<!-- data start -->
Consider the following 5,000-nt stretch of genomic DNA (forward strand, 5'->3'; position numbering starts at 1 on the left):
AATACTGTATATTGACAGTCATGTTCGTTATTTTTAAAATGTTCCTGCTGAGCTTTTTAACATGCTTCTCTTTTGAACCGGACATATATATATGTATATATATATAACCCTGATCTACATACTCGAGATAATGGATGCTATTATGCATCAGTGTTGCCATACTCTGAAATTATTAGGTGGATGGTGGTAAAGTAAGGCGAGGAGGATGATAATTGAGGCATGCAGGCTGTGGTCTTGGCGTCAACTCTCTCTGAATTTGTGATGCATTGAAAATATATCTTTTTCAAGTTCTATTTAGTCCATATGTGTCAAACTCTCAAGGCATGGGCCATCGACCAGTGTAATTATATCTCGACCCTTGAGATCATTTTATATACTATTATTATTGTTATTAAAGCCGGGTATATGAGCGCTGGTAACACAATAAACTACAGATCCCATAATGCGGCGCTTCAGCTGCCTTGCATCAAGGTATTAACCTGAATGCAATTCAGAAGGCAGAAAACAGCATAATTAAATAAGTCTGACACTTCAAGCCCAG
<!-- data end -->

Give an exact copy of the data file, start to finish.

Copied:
Consider the following 5,000-nt stretch of genomic DNA (forward strand, 5'->3'; position numbering starts at 1 on the left):
AATACTGTATATTGACAGTCATGTTCGTTATTTTTAAAATGTTCCTGCTGAGCTTTTTAACATGCTTCTCTTTTGAACCGGACATATATATATGTATATATATATAACCCTGATCTACATACTCGAGATAATGGATGCTATTATGCATCAGTGTTGCCATACTCTGAAATTATTAGGTGGATGGTGGTAAAGTAAGGCGAGGAGGATGATAATTGAGGCATGCAGGCTGTGGTCTTGGCGTCAACTCTCTCTGAATTTGTGATGCATTGAAAATATATCTTTTTCAAGTTCTATTTAGTCCATATGTGTCAAACTCTCAAGGCATGGGCCATCGACCAGTGTAATTATATCTCGACCCTTGAGATCATTTTATATACTATTATTATTGTTATTAAAGCCGGGTATATGAGCGCTGGTAACACAATAAACTACAGATCCCATAATGCGGCGCTTCAGCTGCCTTGCATCAAGGTATTAACCTGAATGCAATTCAGAAGGCAGAAAACAGCATAATTAAATAAGTCTGACACTTCAAGCCCAG